Thursday, March 14, 2013


We'd like to share a guest post from a home birth mom, and former midwife apprentice: 

One of my friends lost a baby last year. For no explanation. She was healthy, her pregnancy was healthy, she was doing all the right things during her pregnancy.

Her baby just died. Just one day, the baby wasn't there anymore. And two days later, she was induced and she birthed a perfect baby. And no one knows why this baby died.

I cannot imagine the ache and heartbreak of losing one's child. I cannot. I do not think it is imaginable. I know how much I love my children - and the physical yearning I feel for them. I know the impossible and unreasonable love I felt for them when they were born. I cannot imagine birthing a baby who is not alive.

My heart hurts for my friend. I love her. I would never wish this for her, or for anyone. And I want to do something to take away her pain, to lessen her grief, to give her some sort of respite from her terrible reality.

I've spent hours in tears over my friend's loss. What a burden to bear. It seems when there is no explanation, and no answer, it is even worse. There was no negligent provider. No harmful technological intervention. No glaring abnormality or risk factor. There is no culprit; this is the unfairness and cruelty of life. It just happened. Sometimes babies die and we do not know why.

But sometimes, we do know why babies die. Sometimes there are things that surface during pregnancy and birth that risk the lives of babies.

Shoulder dystocia.

Many of these births with these risks are celebrated in home birth circles - it doesn't take much searching online to see a blog post celebrating the "VBAC twin birth at home!" or the "homebirth at 43 weeks, and everyone was just fine!" or the "surprise breech AT HOME!" or any variation of these complications occurring seemingly without a hitch.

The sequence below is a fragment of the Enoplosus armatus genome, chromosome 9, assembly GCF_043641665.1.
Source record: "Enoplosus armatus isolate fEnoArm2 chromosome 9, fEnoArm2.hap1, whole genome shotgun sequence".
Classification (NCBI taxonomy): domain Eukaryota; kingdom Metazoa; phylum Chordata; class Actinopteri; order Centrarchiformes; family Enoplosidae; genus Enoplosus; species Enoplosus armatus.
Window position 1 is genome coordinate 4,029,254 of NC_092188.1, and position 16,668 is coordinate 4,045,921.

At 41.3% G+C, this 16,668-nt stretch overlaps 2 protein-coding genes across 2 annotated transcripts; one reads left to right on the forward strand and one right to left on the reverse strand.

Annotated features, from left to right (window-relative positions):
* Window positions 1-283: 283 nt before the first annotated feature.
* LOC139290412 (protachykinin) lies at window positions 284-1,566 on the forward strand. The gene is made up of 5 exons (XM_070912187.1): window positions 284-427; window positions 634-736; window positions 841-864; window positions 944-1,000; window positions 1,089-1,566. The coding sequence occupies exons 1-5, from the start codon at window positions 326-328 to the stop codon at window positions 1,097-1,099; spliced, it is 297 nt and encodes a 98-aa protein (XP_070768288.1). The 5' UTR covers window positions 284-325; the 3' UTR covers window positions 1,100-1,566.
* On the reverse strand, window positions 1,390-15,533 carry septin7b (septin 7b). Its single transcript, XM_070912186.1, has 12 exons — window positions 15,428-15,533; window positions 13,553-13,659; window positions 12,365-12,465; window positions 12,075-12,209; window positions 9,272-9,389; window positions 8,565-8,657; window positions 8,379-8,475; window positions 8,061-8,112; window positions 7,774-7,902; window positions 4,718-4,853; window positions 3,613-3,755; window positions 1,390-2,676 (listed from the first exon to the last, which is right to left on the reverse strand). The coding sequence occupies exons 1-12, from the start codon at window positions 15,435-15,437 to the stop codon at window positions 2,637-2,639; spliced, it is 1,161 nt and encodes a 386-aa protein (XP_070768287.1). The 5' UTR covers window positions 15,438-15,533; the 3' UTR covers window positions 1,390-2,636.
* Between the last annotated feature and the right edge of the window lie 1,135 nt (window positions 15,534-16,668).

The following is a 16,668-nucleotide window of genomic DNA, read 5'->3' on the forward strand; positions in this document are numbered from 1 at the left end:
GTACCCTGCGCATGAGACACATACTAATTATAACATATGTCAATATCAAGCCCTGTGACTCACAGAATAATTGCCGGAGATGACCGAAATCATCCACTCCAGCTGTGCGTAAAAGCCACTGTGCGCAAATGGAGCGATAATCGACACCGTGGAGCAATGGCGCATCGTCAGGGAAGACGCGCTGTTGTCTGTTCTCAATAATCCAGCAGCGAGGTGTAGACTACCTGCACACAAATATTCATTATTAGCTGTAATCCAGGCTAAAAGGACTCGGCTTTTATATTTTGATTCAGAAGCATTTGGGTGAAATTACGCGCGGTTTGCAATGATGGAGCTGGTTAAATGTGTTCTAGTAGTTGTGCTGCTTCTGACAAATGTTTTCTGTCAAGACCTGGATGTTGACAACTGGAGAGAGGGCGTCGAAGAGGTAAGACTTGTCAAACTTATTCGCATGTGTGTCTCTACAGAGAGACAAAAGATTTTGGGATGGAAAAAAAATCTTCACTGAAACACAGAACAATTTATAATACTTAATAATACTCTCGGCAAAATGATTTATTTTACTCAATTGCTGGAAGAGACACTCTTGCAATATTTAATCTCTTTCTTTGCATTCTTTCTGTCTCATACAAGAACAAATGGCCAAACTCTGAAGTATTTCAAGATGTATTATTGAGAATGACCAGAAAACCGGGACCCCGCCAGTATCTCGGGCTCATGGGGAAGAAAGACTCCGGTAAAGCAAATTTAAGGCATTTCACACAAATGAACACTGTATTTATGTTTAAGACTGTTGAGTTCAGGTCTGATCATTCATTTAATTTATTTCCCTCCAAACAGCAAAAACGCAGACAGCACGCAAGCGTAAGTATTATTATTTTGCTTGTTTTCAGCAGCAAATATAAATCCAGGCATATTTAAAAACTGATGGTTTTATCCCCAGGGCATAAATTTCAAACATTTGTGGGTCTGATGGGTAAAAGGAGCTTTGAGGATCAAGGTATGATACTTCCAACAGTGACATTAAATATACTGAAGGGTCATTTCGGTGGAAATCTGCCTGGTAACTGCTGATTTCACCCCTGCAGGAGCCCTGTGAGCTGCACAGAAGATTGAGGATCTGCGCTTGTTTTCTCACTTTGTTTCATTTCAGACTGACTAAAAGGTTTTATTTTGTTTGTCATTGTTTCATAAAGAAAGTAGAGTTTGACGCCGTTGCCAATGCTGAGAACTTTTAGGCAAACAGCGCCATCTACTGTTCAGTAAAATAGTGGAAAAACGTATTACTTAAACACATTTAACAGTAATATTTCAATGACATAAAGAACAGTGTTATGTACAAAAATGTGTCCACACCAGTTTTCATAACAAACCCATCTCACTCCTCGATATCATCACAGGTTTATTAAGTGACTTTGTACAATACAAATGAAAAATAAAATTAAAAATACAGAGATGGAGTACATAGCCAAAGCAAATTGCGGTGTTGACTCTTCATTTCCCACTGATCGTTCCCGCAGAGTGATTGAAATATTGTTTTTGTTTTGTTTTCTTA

My own homebirths occurred with the presence of risk factors. And I do not readily share these details (and I will not now) because I do not want to normalize these risk factors. I do not want to lend credence to the fallacy that since my births with risk factors occurred at home with good outcomes, that all births with risk factors can occur at home with good outcomes. I know better. I understood the risks - and I still understand the risks - and because they were risks, I refuse to publicly celebrate them.

I come back to this -  I believe we must take responsiblity for the realities and myths that we perpetuate by sharing our birth stories.

What if my friend lost her baby to a complication of one of the risk factors I'd had during one of my labors?  What if I'd celebrated my triumphant birth, and touted it as 'proof' that risky birth at home is safe? What if she was influenced or inspired by my birth story? Who isn't inspired by a birth story? Who isn't ecstatic when babies are born living and breathing and crying and kicking and nuzzling and rooting?

But what if our birth stories perpetuate certain myths that birth is safe under circumstances when they are not? Is it worth it to have a homebirth under risky circumstances knowing that not all mothers and babies will be as lucky?

Can the joy of my homebirth be weighted against the pain of another mother's loss? Because I would happily forgo half of my joy to prevent another mother's loss. The loss of a child is too terrible a prospect. I would happily have given birth in a hospital for risk factors only, if I knew that if 1000 women did this, the deaths of one or two of their children would be prevented.

I would do that to prevent the agony of the needless loss of a child.

If we are compassionate beings - and I believe most of us are - we want to do what's best for the most of us and we do not want to do things that cause harm. What is best for most mothers and babies and families in home birth is not promoting her "informed choice" to have a risky birth at home, but to have risky births attended in the safest setting and by the most appropriate providers for that condition. This would mean that many women would have "normal, uncomplicated" births at the hospital. Births that, by the roll of the dice, would probably have ended up "just fine" at home. But, by doing this, the pain of the death of a few of these babies would be prevented.